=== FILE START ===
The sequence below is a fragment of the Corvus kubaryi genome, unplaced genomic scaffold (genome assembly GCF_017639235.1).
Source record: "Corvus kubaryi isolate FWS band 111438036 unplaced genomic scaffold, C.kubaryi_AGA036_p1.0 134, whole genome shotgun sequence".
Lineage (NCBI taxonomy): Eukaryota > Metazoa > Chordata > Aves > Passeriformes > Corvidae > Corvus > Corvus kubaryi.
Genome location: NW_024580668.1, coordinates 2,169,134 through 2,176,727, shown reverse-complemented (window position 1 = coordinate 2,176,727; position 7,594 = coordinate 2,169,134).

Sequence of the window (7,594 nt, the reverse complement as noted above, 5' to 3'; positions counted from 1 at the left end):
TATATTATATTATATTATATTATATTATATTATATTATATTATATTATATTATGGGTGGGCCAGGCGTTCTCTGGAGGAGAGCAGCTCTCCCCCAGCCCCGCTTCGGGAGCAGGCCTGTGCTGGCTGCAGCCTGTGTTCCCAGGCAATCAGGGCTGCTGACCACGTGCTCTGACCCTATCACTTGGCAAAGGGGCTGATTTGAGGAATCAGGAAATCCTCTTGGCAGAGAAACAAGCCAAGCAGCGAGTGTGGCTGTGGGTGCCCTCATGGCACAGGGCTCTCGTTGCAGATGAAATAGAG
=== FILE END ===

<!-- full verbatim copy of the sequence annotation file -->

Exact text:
The sequence below is a fragment of the Corvus kubaryi genome, unplaced genomic scaffold (genome assembly GCF_017639235.1).
Source record: "Corvus kubaryi isolate FWS band 111438036 unplaced genomic scaffold, C.kubaryi_AGA036_p1.0 134, whole genome shotgun sequence".
Lineage (NCBI taxonomy): Eukaryota > Metazoa > Chordata > Aves > Passeriformes > Corvidae > Corvus > Corvus kubaryi.
Genome location: NW_024580668.1, coordinates 2,169,134 through 2,176,727, shown reverse-complemented (window position 1 = coordinate 2,176,727; position 7,594 = coordinate 2,169,134).

Sequence of the window (7,594 nt, the reverse complement as noted above, 5' to 3'; positions counted from 1 at the left end):
TATATTATATTATATTATATTATATTATATTATATTATATTATATTATATTATGGGTGGGCCAGGCGTTCTCTGGAGGAGAGCAGCTCTCCCCCAGCCCCGCTTCGGGAGCAGGCCTGTGCTGGCTGCAGCCTGTGTTCCCAGGCAATCAGGGCTGCTGACCACGTGCTCTGACCCTATCACTTGGCAAAGGGGCTGATTTGAGGAATCAGGAAATCCTCTTGGCAGAGAAACAAGCCAAGCAGCGAGTGTGGCTGTGGGTGCCCTCATGGCACAGGGCTCTCGTTGCAGATGAAATAGAG